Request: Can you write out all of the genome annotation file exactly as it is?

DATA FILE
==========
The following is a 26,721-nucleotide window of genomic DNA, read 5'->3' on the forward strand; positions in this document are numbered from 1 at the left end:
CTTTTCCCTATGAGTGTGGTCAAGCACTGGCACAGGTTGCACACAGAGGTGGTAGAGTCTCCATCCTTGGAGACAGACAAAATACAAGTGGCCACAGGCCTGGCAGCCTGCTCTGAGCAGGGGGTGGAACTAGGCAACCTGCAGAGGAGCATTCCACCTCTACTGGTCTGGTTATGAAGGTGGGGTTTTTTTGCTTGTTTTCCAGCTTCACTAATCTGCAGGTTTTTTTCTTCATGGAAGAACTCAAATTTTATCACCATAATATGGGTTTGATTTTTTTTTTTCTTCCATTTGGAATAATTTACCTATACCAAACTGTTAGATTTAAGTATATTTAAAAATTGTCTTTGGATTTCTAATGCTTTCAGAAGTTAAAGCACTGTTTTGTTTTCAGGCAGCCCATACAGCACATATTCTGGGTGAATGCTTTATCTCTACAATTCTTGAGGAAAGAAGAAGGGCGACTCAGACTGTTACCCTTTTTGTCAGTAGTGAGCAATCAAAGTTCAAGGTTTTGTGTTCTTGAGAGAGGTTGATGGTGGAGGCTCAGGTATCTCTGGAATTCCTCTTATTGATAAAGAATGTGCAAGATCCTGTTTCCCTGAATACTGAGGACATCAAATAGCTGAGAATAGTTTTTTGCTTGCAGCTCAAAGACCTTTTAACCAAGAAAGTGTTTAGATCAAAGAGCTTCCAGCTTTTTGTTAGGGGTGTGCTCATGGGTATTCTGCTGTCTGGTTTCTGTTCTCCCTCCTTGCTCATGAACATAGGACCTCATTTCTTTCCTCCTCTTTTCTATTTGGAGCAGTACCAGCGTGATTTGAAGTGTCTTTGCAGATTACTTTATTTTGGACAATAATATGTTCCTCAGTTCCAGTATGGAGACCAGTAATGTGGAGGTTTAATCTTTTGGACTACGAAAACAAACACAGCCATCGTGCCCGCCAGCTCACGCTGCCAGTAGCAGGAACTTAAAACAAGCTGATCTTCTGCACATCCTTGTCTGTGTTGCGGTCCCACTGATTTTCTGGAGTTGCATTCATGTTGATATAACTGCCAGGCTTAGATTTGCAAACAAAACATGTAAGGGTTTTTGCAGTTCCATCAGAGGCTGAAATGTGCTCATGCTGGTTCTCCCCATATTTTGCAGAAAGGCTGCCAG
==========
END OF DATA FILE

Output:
The following is a 26,721-nucleotide window of genomic DNA, read 5'->3' on the forward strand; positions in this document are numbered from 1 at the left end:
CTTTTCCCTATGAGTGTGGTCAAGCACTGGCACAGGTTGCACACAGAGGTGGTAGAGTCTCCATCCTTGGAGACAGACAAAATACAAGTGGCCACAGGCCTGGCAGCCTGCTCTGAGCAGGGGGTGGAACTAGGCAACCTGCAGAGGAGCATTCCACCTCTACTGGTCTGGTTATGAAGGTGGGGTTTTTTTGCTTGTTTTCCAGCTTCACTAATCTGCAGGTTTTTTTCTTCATGGAAGAACTCAAATTTTATCACCATAATATGGGTTTGATTTTTTTTTTTCTTCCATTTGGAATAATTTACCTATACCAAACTGTTAGATTTAAGTATATTTAAAAATTGTCTTTGGATTTCTAATGCTTTCAGAAGTTAAAGCACTGTTTTGTTTTCAGGCAGCCCATACAGCACATATTCTGGGTGAATGCTTTATCTCTACAATTCTTGAGGAAAGAAGAAGGGCGACTCAGACTGTTACCCTTTTTGTCAGTAGTGAGCAATCAAAGTTCAAGGTTTTGTGTTCTTGAGAGAGGTTGATGGTGGAGGCTCAGGTATCTCTGGAATTCCTCTTATTGATAAAGAATGTGCAAGATCCTGTTTCCCTGAATACTGAGGACATCAAATAGCTGAGAATAGTTTTTTGCTTGCAGCTCAAAGACCTTTTAACCAAGAAAGTGTTTAGATCAAAGAGCTTCCAGCTTTTTGTTAGGGGTGTGCTCATGGGTATTCTGCTGTCTGGTTTCTGTTCTCCCTCCTTGCTCATGAACATAGGACCTCATTTCTTTCCTCCTCTTTTCTATTTGGAGCAGTACCAGCGTGATTTGAAGTGTCTTTGCAGATTACTTTATTTTGGACAATAATATGTTCCTCAGTTCCAGTATGGAGACCAGTAATGTGGAGGTTTAATCTTTTGGACTACGAAAACAAACACAGCCATCGTGCCCGCCAGCTCACGCTGCCAGTAGCAGGAACTTAAAACAAGCTGATCTTCTGCACATCCTTGTCTGTGTTGCGGTCCCACTGATTTTCTGGAGTTGCATTCATGTTGATATAACTGCCAGGCTTAGATTTGCAAACAAAACATGTAAGGGTTTTTGCAGTTCCATCAGAGGCTGAAATGTGCTCATGCTGGTTCTCCCCATATTTTGCAGAAAGGCTGCCAG